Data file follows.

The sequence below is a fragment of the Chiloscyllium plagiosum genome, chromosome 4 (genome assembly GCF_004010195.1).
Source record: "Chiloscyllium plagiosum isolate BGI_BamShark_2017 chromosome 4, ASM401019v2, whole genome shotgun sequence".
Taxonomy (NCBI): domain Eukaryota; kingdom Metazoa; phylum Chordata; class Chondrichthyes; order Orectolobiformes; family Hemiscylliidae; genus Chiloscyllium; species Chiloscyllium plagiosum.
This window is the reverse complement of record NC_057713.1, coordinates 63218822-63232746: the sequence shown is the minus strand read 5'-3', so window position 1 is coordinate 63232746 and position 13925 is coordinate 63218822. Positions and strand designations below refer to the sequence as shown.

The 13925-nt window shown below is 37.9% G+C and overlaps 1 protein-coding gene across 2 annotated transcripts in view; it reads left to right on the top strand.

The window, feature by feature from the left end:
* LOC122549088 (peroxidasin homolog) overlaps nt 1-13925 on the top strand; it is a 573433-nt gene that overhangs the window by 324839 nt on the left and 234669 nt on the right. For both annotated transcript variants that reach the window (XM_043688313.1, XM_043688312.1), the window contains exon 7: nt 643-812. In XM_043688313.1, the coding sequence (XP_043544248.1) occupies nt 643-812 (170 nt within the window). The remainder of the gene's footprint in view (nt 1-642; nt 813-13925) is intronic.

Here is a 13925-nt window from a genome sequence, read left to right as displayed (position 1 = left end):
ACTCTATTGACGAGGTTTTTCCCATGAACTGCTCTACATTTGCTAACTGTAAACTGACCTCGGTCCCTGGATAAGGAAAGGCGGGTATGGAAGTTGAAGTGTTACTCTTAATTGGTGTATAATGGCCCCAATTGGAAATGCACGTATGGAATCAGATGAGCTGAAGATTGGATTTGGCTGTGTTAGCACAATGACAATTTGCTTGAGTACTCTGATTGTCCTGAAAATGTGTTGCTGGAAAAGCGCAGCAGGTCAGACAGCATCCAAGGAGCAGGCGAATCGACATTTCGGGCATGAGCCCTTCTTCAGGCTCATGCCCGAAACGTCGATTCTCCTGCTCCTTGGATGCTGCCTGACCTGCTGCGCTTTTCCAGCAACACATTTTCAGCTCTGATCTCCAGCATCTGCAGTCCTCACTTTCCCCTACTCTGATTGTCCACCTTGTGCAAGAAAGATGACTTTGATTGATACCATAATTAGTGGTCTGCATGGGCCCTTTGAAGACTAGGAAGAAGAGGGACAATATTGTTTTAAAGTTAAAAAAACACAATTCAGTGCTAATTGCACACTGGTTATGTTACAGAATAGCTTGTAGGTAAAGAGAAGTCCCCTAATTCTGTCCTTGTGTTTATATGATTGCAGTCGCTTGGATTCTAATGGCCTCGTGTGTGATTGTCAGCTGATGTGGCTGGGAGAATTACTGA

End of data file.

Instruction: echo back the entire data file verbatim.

The sequence below is a fragment of the Chiloscyllium plagiosum genome, chromosome 4 (genome assembly GCF_004010195.1).
Source record: "Chiloscyllium plagiosum isolate BGI_BamShark_2017 chromosome 4, ASM401019v2, whole genome shotgun sequence".
Taxonomy (NCBI): domain Eukaryota; kingdom Metazoa; phylum Chordata; class Chondrichthyes; order Orectolobiformes; family Hemiscylliidae; genus Chiloscyllium; species Chiloscyllium plagiosum.
This window is the reverse complement of record NC_057713.1, coordinates 63218822-63232746: the sequence shown is the minus strand read 5'-3', so window position 1 is coordinate 63232746 and position 13925 is coordinate 63218822. Positions and strand designations below refer to the sequence as shown.

The 13925-nt window shown below is 37.9% G+C and overlaps 1 protein-coding gene across 2 annotated transcripts in view; it reads left to right on the top strand.

The window, feature by feature from the left end:
* LOC122549088 (peroxidasin homolog) overlaps nt 1-13925 on the top strand; it is a 573433-nt gene that overhangs the window by 324839 nt on the left and 234669 nt on the right. For both annotated transcript variants that reach the window (XM_043688313.1, XM_043688312.1), the window contains exon 7: nt 643-812. In XM_043688313.1, the coding sequence (XP_043544248.1) occupies nt 643-812 (170 nt within the window). The remainder of the gene's footprint in view (nt 1-642; nt 813-13925) is intronic.

Here is a 13925-nt window from a genome sequence, read left to right as displayed (position 1 = left end):
ACTCTATTGACGAGGTTTTTCCCATGAACTGCTCTACATTTGCTAACTGTAAACTGACCTCGGTCCCTGGATAAGGAAAGGCGGGTATGGAAGTTGAAGTGTTACTCTTAATTGGTGTATAATGGCCCCAATTGGAAATGCACGTATGGAATCAGATGAGCTGAAGATTGGATTTGGCTGTGTTAGCACAATGACAATTTGCTTGAGTACTCTGATTGTCCTGAAAATGTGTTGCTGGAAAAGCGCAGCAGGTCAGACAGCATCCAAGGAGCAGGCGAATCGACATTTCGGGCATGAGCCCTTCTTCAGGCTCATGCCCGAAACGTCGATTCTCCTGCTCCTTGGATGCTGCCTGACCTGCTGCGCTTTTCCAGCAACACATTTTCAGCTCTGATCTCCAGCATCTGCAGTCCTCACTTTCCCCTACTCTGATTGTCCACCTTGTGCAAGAAAGATGACTTTGATTGATACCATAATTAGTGGTCTGCATGGGCCCTTTGAAGACTAGGAAGAAGAGGGACAATATTGTTTTAAAGTTAAAAAAACACAATTCAGTGCTAATTGCACACTGGTTATGTTACAGAATAGCTTGTAGGTAAAGAGAAGTCCCCTAATTCTGTCCTTGTGTTTATATGATTGCAGTCGCTTGGATTCTAATGGCCTCGTGTGTGATTGTCAGCTGATGTGGCTGGGAGAATTACTGA